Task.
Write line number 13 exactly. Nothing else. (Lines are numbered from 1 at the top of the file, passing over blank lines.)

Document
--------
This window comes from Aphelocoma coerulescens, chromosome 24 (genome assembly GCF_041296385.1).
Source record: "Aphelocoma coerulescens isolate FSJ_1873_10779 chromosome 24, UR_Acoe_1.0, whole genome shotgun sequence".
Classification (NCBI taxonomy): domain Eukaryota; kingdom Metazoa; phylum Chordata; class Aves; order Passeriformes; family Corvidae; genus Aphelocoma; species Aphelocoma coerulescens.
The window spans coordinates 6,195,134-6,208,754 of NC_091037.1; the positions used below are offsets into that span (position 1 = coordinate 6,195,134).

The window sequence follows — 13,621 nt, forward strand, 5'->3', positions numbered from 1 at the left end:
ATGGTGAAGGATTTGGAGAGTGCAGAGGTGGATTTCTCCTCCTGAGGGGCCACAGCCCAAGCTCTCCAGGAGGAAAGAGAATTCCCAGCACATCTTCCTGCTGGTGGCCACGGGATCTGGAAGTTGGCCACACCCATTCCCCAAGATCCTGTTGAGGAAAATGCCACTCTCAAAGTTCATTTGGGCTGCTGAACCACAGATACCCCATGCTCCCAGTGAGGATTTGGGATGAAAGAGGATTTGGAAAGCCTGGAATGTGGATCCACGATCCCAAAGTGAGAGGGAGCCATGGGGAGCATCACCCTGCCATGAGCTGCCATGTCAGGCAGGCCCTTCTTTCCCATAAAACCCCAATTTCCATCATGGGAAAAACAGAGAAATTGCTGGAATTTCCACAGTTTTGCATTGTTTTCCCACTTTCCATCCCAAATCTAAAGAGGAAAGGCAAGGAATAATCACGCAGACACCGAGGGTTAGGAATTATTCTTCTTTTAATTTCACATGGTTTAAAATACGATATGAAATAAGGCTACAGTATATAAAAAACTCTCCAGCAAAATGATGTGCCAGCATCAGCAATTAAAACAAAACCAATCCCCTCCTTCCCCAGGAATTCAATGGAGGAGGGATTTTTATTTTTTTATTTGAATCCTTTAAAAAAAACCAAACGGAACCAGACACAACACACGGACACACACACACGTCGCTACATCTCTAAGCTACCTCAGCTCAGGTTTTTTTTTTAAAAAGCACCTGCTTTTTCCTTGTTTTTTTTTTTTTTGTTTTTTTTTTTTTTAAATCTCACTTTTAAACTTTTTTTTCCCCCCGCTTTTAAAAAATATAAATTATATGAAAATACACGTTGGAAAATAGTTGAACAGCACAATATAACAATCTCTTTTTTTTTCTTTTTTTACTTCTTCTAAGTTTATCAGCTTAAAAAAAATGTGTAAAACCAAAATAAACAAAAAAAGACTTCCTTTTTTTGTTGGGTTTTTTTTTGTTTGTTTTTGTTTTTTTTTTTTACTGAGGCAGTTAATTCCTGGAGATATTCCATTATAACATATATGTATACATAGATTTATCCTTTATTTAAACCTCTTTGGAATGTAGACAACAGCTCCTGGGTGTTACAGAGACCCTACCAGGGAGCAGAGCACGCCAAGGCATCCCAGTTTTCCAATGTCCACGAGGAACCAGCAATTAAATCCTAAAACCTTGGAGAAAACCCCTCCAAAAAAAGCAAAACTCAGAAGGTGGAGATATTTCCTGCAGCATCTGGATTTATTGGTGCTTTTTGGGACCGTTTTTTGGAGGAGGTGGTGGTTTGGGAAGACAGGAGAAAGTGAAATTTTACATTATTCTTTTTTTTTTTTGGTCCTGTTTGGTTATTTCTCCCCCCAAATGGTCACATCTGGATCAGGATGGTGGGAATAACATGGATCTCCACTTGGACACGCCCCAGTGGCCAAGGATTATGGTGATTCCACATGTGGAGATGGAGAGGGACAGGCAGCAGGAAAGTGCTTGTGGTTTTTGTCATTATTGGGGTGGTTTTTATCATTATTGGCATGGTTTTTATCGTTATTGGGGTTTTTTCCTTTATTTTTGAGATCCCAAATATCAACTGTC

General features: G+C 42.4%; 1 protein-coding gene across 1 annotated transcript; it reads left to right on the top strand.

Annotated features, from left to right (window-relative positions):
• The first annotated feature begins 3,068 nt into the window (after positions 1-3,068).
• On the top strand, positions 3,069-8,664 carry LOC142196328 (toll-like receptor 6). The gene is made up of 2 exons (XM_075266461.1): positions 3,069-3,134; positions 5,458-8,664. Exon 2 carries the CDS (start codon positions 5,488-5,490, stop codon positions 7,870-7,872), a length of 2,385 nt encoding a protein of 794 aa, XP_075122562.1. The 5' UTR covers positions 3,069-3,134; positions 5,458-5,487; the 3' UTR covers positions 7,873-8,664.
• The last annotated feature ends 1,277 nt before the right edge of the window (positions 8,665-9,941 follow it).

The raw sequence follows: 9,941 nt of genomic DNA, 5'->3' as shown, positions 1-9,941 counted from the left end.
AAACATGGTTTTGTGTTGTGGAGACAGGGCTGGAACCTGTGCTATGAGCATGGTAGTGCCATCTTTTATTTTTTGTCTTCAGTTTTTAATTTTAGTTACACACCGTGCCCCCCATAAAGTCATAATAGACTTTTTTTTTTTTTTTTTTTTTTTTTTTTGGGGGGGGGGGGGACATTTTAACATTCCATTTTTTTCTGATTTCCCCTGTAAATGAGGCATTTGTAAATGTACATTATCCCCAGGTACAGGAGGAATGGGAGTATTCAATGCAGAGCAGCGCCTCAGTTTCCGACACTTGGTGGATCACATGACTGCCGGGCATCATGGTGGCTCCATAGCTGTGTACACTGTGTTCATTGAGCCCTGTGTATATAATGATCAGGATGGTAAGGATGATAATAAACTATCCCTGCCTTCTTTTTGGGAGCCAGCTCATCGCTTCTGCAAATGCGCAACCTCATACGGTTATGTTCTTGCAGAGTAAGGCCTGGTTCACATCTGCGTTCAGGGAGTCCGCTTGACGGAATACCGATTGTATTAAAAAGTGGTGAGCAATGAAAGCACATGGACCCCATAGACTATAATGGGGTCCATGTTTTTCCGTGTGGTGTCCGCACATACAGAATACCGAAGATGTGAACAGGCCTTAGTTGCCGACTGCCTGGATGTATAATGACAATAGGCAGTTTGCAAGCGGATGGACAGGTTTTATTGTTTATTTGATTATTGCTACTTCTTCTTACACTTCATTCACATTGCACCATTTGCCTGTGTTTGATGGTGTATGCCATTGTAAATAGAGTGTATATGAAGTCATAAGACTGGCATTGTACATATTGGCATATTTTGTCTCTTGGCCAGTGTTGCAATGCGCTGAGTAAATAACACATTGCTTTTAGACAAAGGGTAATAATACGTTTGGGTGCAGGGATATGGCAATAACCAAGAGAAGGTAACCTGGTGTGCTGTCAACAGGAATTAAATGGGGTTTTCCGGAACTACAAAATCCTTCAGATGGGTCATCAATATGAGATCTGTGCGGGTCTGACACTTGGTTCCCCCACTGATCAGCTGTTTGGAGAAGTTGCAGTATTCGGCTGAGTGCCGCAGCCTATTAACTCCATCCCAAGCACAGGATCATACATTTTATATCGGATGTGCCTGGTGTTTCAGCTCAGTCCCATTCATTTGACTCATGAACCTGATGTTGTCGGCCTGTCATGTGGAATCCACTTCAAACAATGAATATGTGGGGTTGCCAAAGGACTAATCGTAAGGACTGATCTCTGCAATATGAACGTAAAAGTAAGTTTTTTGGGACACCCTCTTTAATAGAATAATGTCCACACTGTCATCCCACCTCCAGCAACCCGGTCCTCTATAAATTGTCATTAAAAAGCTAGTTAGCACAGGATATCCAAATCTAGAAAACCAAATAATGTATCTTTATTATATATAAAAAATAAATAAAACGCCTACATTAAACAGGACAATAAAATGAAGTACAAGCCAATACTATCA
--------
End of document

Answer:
AAACATGGTTTTGTGTTGTGGAGACAGGGCTGGAACCTGTGCTATGAGCATGGTAGTGCCATCTTTTATTTTTTGTCTTCAGTTTTTAATTTTAGTTACACACCGTGCCCCCCATAAAGTCATAATAGACTTTTTTTTTTTTTTTTTTTTTTTTTTTTGGGGGGGGGGGGGACATTTTAACATTCCATTTTTTTCTGATTTCCCCTGTAAATGAGGCATTTGTAAATGTACATTATCCCCAGGTACAGGAGGAATGGGAGTATTCAATGCAGAGCAGCGCCTCAGTTTCCGACACTTGGTGGATCACATGACTGCCGGGCATCATGGTGGCTCCATAGCTGTGTACACTGTGTTCATTGAGCCCTGTGTATATAATGATCAGGATGGTAAGGATGATAATAAACTATCCCTGCCTTCTTTTTGGGAGCCAGCTCATCGCTTCTGCAAATGCGCAACCTCATACGGTTATGTTCTTGCAGAGTAAGGCCTGGTTCACATCTGCGTTCAGGGAGTCCGCTTGACGGAATACCGATTGTATTAAAAAGTGGTGAGCAATGAAAGCACATGGACCCCATAGACTATAATGGGGTCCATGTTTTTCCGTGTGGTGTCCGCACATACAGAATACCGAAGATGTGAACAGGCCTTAGTTGCCGACTGCCTGGATGTATAATGACAATAGGCAGTTTGCAAGCGGATGGACAGGTTTTATTGTTTATTTGATTATTGCTACTTCTTCTTACACTTCATTCACATTGCACCATTTGCCTGTGTTTGATGGTGTATGCCATTGTAAATAGAGTGTATATGAAGTCATAAGACTGGCATTGTACATATTGGCATATTTTGTCTCTTGGCCAGTGTTGCAATGCGCTGAGTAAATAACACATTGCTTTTAGACAAAGGGTAATAATACGTTTGGGTGCAGGGATATGGCAATAACCAAGAGAAGGTAACCTGGTGTGCTGTCAACAGGAATTAAATGGGGTTTTCCGGAACTACAAAATCCTTCAGATGGGTCATCAATATGAGATCTGTGCGGGTCTGACACTTGGTTCCCCCACTGATCAGCTGTTTGGAGAAGTTGCAGTATTCGGCTGAGTGCCGCAGCCTATTAACTCCATCCCAAGCACAGGATCATACATTTTATATCGGATGTGCCTGGTGTTTCAGCTCAGTCCCATTCATTTGACTCATGAACCTGATGTTGTCGGCCTGTCATGTGGAATCCACTTCAAACAATGAATATGTGGGGTTGCCAAAGGACTAATCGTAAGGACTGATCTCTGCAATATGAACGTAAAAGTAAGTTTTTTGGGACACCCTCTTTAATAGAATAATGTCCACACTGTCATCCCACCTCCAGCAACCCGGTCCTCTATAAATTGTCATTAAAAAGCTAGTTAGCACAGGATATCCAAATCTAGAAAACCAAATAATGTATCTTTATTATATATAAAAAATAAATAAAACGCCTACATTAAACAGGACAATAAAATGAAGTACAAGCCAATACTATCA